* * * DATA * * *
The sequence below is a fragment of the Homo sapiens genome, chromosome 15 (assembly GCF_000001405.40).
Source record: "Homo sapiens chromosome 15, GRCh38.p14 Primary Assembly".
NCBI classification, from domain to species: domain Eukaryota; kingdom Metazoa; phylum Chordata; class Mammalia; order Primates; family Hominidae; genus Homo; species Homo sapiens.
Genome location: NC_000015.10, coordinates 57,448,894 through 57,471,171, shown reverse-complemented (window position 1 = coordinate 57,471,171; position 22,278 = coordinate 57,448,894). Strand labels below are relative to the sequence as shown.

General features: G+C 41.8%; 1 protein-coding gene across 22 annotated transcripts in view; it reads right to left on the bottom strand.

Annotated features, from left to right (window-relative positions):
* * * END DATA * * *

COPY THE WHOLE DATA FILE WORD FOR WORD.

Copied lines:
The sequence below is a fragment of the Homo sapiens genome, chromosome 15 (assembly GCF_000001405.40).
Source record: "Homo sapiens chromosome 15, GRCh38.p14 Primary Assembly".
NCBI classification, from domain to species: domain Eukaryota; kingdom Metazoa; phylum Chordata; class Mammalia; order Primates; family Hominidae; genus Homo; species Homo sapiens.
Genome location: NC_000015.10, coordinates 57,448,894 through 57,471,171, shown reverse-complemented (window position 1 = coordinate 57,471,171; position 22,278 = coordinate 57,448,894). Strand labels below are relative to the sequence as shown.

General features: G+C 41.8%; 1 protein-coding gene across 22 annotated transcripts in view; it reads right to left on the bottom strand.

Annotated features, from left to right (window-relative positions):